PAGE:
I am a graduate of The Ohio State University and I watched in horror when our campus was attacked Monday morning. I walked those grounds for years; sometimes going to class, at others to a lady’s dorm room hoping for a kiss. This was personal. I just knew the attacker would be a white male and yet it was a Somali immigrant, a Muslim. That discovery made this piece harder to write. The Trump crowd will welcome this as a validation for their xenophobia and anti-Muslim crusade; that makes me uncomfortable. The reality is Islamic terrorists do pose some threat to us. It is also true that America has done quite a bit to create terror by its actions and at times, inaction. The OSU attacker expressed some of those grievances and the question we face in this age of Trump is whether we can be empathetic to a Muslim and hear him out.
We can stop examining the exit polls and crunching the numbers. Sure, the white working-class had anxieties about the economy but so did poor people of color, who did not vote for Trump. This was about racism. Donald Trump embraced white supremacy and created a home for racial violence throughout his campaign. Millions of Americans (read white people) saw that, understood none of it impacted them personally and chose to vote for Trump. The harm that may come to Latinos, transgender persons or others threatened by a Trump administration will be a direct result of the indifference shown by 60 million Trump voters. The impending suffering of others did not concern millions of Americans enough to stop it. That is precisely what racism looks like in the real world.
Donald Trump brought old school back. Explicit bigotry and racial violence are now back on the table, thanks to the Donald. Solange is demanding a seat at that same table, however. Her new album, “A Seat at the Table,” matches the open hostility of Trump’s movement with an equally unapologetic affirmation of blackness and self-determination. Solange is trying to tell us something. She gave us the freedom to feel pain and articulate that but more importantly, lessons to overcome it from an unlikely role model: Master P. This is the light we will follow in the age of “President Donald Trump.”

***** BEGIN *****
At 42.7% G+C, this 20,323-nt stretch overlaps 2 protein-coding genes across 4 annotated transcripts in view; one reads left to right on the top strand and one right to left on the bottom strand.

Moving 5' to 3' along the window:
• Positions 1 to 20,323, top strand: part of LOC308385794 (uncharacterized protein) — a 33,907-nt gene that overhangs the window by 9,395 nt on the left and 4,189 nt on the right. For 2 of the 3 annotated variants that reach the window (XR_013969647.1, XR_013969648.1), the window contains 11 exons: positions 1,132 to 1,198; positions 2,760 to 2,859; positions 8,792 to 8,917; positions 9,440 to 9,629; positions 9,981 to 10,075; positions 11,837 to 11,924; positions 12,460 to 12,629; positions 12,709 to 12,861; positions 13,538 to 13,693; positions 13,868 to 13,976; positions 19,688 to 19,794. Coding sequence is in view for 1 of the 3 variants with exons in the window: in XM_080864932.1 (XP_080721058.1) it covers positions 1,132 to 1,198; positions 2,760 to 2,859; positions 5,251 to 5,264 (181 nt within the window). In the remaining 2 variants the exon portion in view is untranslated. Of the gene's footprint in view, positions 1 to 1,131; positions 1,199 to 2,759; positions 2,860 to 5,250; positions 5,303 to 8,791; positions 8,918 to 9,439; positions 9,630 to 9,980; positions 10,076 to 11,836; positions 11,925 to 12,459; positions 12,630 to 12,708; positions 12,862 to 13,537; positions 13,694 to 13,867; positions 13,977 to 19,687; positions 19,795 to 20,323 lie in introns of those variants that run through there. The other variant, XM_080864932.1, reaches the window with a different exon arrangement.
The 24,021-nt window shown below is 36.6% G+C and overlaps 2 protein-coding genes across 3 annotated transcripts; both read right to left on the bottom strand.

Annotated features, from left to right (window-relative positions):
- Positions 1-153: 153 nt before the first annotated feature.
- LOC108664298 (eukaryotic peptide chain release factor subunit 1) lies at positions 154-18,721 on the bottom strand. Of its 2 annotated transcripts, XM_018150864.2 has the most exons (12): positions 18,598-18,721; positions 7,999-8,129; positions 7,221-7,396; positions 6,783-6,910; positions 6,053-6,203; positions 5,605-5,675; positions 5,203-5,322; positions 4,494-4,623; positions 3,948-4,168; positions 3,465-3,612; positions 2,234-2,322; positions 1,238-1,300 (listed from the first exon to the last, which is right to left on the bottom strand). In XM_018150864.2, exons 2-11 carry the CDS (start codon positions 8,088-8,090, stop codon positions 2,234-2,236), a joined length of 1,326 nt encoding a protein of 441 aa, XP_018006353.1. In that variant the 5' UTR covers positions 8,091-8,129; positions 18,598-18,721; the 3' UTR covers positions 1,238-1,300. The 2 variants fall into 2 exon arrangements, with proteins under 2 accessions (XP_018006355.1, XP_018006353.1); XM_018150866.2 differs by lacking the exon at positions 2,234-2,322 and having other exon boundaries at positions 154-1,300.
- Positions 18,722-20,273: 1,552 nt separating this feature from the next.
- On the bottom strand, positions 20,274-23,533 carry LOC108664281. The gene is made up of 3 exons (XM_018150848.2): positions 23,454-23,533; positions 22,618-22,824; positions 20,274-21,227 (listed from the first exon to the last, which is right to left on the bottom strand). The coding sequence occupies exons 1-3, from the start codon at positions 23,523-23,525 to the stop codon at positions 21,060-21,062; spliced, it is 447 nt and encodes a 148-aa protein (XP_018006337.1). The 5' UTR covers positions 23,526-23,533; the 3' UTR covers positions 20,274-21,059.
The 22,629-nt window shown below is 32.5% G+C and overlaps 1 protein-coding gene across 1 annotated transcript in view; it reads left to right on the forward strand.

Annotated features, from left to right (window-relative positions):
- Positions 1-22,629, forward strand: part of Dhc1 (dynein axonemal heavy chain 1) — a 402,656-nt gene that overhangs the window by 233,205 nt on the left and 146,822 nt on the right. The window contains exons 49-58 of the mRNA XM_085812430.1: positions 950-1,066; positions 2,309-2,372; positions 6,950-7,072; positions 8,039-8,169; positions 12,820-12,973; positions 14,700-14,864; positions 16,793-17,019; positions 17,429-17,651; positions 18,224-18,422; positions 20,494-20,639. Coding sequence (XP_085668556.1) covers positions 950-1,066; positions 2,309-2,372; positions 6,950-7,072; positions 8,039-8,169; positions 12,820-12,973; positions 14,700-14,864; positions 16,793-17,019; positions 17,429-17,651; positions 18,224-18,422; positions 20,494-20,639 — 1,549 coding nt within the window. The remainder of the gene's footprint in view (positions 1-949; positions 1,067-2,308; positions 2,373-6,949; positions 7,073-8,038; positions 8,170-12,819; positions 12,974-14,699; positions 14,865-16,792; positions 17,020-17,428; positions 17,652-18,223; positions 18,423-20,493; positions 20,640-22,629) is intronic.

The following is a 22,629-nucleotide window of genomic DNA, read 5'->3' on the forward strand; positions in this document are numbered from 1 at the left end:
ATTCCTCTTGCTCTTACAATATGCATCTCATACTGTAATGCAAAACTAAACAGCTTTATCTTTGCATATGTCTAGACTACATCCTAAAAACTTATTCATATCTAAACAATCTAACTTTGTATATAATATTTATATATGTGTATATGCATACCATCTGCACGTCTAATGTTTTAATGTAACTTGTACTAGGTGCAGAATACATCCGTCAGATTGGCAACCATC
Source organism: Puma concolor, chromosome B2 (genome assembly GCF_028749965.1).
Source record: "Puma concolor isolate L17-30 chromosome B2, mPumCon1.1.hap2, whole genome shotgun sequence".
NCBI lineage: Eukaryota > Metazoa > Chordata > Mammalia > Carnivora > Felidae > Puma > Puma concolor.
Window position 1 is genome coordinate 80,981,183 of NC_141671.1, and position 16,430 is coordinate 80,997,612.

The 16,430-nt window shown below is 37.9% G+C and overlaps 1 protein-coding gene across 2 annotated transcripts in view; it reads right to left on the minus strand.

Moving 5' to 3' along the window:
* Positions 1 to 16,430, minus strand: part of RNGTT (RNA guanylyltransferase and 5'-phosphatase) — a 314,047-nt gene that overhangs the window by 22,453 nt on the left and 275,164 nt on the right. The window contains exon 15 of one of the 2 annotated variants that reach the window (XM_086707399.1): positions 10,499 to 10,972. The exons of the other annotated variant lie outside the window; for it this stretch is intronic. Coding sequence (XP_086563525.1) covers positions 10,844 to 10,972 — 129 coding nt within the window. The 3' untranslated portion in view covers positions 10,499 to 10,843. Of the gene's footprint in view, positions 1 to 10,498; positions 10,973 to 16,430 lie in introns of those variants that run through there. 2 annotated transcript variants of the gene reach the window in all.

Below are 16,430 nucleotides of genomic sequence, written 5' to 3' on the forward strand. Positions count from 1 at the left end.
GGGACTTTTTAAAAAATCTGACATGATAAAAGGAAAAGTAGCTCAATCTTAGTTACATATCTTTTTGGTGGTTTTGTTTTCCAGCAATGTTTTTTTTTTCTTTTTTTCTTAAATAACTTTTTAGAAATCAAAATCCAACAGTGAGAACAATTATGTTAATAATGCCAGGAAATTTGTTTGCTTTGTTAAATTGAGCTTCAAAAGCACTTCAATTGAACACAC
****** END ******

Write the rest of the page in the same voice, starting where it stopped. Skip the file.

If I sold guns, my livelihood would depend on whether a candidate preferred war or peace. I can see why defense contractors are so invested in elections. Only about 53% of Americans voted in the 2012 presidential election; clearly half of the country didn’t feel that their livelihood depended on that election. Coincidentally, roughly half of the country earns less than $50,000 annually, according to American Community Survey data. Ask any of those under $50,000 earners how their most pressing day-to-day issue is being directly confronted in this election and they couldn’t tell you. But they aren’t stupid. Research by Dr. Thomas Hayes shows the voting record of Senators–of both parties–consistently align with the opinions of their wealthy constituents while the opinions of lower-class constituents never appear to influence their voting behavior.
My ancestors died for voting rights. My vote was purchased in blood and thus it is valuable. But it won’t really count next Tuesday. My vote only matters if I have identified the issues important to my community, pressed candidates to take a stance on those issues and feel confident that someone on the ballot will fight for them. None of those conditions will exist next Tuesday. No, the prospect of a third Clinton term is not at all equal to the lunacy of a Donald Trump presidency but let’s not be delusional and think that the concerns of black communities will be front and center. Sadly, we as black people must shoulder some of that blame.